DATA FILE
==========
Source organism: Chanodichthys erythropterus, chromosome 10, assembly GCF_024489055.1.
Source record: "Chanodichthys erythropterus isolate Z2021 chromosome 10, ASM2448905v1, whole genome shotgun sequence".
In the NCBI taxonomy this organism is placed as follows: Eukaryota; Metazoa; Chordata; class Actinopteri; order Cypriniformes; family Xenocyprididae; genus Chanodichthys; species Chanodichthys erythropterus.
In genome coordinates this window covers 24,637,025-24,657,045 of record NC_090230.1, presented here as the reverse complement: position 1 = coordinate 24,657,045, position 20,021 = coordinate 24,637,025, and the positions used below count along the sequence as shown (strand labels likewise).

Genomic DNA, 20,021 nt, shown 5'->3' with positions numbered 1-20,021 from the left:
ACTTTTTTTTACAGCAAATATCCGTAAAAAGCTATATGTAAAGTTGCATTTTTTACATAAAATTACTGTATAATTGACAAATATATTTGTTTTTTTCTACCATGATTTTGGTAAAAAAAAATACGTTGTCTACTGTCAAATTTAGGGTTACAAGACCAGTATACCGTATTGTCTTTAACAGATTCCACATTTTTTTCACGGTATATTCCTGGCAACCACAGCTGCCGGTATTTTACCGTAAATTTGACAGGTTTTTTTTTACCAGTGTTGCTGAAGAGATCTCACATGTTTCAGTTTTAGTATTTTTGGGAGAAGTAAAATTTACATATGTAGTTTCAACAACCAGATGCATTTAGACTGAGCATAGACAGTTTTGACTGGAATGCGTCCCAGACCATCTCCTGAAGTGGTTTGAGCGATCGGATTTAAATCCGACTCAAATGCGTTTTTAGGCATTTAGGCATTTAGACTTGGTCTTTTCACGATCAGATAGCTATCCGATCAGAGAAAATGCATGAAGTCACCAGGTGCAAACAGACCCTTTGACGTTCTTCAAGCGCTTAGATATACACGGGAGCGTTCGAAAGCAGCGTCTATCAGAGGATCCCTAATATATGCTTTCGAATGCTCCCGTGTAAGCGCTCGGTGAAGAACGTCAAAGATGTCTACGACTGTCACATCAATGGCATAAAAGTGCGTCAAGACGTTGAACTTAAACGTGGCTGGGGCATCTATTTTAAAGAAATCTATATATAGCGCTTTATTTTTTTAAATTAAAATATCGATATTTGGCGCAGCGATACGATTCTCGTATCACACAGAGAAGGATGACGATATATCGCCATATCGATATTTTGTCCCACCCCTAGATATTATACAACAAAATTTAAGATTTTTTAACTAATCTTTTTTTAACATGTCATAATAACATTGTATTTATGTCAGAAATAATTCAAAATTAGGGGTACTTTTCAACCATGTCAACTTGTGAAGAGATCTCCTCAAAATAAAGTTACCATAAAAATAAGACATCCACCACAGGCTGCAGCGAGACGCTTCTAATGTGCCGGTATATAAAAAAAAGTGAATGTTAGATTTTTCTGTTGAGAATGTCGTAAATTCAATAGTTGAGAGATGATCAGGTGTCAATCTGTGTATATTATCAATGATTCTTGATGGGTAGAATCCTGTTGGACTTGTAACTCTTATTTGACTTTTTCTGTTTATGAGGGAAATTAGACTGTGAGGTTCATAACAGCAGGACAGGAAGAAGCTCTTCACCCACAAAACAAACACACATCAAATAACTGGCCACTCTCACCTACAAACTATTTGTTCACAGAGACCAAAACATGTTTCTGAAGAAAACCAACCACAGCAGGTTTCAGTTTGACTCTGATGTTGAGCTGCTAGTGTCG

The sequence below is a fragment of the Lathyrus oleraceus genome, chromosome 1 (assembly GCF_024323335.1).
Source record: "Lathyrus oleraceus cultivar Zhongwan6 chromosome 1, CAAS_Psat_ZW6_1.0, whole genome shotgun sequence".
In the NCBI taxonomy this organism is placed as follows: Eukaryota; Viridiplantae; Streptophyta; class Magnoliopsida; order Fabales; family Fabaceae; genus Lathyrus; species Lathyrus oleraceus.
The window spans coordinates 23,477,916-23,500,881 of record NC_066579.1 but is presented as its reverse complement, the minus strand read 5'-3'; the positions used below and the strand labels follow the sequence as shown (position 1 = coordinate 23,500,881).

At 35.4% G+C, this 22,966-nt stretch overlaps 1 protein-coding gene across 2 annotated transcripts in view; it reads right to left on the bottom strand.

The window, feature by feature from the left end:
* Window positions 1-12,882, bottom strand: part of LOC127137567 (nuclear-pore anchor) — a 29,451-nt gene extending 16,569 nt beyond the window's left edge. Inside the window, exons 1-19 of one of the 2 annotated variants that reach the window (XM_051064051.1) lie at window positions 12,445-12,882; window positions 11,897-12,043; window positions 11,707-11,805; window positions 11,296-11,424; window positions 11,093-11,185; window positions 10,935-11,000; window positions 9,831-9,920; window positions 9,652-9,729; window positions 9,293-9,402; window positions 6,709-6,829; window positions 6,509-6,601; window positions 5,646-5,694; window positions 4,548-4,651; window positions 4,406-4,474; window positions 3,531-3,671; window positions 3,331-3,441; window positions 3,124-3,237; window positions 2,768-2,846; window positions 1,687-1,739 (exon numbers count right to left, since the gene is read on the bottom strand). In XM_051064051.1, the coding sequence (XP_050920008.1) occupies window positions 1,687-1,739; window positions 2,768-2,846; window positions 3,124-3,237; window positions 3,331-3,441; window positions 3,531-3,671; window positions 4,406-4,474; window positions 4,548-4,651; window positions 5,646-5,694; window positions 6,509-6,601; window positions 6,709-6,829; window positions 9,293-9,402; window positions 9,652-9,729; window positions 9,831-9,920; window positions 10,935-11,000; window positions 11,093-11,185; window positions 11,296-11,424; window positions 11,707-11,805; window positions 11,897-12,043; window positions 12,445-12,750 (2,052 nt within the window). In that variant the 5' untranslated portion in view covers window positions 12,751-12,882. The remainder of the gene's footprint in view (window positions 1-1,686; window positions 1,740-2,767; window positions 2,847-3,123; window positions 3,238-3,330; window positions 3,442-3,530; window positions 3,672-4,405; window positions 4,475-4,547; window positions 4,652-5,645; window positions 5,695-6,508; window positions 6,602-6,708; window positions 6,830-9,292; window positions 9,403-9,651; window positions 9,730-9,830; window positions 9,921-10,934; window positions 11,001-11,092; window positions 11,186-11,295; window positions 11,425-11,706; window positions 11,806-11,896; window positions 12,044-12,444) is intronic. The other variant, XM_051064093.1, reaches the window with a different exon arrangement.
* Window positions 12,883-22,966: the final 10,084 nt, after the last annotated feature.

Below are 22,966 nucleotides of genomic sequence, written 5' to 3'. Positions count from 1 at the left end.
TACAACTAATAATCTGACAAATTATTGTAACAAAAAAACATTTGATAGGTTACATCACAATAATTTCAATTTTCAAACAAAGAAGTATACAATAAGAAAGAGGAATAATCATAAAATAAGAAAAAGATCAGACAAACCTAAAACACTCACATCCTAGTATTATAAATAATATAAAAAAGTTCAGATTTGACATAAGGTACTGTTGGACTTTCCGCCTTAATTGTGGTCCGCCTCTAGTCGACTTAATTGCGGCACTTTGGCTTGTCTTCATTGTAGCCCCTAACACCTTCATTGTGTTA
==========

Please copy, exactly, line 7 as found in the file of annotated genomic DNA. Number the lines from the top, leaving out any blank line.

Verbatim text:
The sequence below is a fragment of the Lathyrus oleraceus genome, chromosome 1 (assembly GCF_024323335.1).